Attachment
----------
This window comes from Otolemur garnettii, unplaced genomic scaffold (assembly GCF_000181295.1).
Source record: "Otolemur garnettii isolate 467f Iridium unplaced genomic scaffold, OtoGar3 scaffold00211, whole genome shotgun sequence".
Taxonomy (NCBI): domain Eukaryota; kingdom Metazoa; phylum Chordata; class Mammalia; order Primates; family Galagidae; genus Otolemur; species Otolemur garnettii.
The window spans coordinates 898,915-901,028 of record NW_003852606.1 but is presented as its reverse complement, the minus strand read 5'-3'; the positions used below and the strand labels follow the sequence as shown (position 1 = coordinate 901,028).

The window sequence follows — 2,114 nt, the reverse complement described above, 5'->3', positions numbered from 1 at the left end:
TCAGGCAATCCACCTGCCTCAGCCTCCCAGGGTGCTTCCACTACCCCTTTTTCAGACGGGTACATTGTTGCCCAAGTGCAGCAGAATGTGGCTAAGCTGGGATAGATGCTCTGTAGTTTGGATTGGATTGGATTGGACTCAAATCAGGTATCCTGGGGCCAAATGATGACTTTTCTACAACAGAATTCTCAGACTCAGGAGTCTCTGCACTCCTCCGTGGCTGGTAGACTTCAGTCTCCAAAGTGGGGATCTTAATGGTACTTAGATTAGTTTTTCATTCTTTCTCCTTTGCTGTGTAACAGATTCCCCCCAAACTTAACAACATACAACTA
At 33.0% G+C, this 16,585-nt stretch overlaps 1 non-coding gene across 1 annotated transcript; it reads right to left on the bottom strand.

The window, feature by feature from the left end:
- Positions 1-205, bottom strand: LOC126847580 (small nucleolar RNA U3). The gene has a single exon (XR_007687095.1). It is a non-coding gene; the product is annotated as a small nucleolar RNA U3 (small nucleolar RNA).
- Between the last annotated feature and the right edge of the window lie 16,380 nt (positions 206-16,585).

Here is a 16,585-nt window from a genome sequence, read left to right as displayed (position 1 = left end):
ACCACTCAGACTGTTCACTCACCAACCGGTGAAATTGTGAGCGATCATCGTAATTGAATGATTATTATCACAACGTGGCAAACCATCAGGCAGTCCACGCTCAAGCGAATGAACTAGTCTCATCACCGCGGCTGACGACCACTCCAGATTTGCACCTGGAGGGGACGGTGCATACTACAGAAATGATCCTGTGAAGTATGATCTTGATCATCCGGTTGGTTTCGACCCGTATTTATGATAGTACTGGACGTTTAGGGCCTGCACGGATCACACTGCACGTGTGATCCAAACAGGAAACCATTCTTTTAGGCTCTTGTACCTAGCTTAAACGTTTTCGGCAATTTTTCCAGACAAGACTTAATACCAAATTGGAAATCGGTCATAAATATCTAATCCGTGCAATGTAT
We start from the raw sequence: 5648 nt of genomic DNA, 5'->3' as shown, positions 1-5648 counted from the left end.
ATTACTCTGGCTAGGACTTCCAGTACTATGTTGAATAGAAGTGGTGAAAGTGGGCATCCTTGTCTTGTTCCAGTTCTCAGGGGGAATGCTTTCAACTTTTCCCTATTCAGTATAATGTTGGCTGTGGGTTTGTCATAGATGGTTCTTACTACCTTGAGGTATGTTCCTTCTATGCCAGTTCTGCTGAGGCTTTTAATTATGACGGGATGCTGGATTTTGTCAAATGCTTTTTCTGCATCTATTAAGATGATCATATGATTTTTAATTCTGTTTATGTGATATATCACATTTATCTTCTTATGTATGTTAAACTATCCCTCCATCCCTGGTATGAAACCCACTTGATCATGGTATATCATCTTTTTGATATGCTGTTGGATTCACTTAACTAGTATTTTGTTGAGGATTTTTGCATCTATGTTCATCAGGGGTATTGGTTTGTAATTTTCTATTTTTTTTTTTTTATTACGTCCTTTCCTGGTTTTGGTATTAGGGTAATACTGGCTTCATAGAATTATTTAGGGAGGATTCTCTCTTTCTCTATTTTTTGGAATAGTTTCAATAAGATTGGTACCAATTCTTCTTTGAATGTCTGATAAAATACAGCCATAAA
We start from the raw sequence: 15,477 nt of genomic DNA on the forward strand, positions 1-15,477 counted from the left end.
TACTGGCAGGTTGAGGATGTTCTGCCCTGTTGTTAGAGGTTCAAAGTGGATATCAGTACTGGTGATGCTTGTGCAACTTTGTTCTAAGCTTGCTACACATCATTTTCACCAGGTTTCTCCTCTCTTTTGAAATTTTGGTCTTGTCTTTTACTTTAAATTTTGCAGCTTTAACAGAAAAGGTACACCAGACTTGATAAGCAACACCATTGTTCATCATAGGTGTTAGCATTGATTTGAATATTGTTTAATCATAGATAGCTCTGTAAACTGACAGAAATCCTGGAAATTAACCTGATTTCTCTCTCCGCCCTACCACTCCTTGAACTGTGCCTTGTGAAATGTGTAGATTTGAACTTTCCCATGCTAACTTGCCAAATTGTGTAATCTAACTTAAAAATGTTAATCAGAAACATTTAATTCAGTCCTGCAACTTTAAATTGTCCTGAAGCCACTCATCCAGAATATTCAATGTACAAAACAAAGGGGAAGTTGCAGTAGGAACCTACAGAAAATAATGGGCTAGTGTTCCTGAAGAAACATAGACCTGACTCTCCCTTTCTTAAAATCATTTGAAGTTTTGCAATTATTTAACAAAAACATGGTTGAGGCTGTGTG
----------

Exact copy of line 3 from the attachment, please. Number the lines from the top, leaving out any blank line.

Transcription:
Taxonomy (NCBI): domain Eukaryota; kingdom Metazoa; phylum Chordata; class Mammalia; order Primates; family Galagidae; genus Otolemur; species Otolemur garnettii.